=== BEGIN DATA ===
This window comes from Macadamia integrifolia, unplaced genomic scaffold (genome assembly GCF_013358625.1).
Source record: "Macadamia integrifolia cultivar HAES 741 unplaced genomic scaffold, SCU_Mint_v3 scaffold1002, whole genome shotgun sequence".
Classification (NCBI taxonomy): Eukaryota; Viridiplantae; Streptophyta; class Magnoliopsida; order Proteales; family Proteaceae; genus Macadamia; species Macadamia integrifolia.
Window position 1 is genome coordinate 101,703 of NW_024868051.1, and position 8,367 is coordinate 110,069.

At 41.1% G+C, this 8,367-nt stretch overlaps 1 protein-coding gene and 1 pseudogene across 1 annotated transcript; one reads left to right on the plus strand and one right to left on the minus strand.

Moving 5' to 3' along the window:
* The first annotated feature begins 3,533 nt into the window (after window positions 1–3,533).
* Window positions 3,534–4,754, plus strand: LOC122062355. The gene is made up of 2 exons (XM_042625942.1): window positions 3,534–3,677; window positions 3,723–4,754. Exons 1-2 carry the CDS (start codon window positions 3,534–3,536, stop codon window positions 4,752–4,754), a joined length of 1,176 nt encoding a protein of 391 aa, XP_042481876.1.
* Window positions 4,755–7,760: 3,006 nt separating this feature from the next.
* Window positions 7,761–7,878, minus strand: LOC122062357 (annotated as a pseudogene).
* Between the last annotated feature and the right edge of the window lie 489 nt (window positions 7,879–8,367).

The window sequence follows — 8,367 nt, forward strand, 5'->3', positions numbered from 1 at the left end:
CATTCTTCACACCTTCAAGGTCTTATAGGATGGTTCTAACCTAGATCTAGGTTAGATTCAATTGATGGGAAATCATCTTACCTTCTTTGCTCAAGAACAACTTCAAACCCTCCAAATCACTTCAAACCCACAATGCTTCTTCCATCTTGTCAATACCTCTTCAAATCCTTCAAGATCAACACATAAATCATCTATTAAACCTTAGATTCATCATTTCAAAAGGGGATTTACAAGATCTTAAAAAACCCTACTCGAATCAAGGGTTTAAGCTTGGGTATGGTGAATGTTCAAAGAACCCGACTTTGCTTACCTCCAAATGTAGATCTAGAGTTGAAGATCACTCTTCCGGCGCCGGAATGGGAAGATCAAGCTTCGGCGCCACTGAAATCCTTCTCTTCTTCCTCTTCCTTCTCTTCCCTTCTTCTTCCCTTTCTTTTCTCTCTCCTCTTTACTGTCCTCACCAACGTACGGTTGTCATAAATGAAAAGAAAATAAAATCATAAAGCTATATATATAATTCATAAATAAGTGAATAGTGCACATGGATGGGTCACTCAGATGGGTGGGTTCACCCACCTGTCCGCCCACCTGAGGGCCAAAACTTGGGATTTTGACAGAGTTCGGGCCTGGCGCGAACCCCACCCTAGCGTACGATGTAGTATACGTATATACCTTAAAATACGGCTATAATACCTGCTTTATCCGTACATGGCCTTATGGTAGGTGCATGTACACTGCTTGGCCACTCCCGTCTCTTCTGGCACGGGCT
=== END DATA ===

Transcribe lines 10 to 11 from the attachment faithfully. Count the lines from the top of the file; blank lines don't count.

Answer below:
* Window positions 7,761–7,878, minus strand: LOC122062357 (annotated as a pseudogene).
* Between the last annotated feature and the right edge of the window lie 489 nt (window positions 7,879–8,367).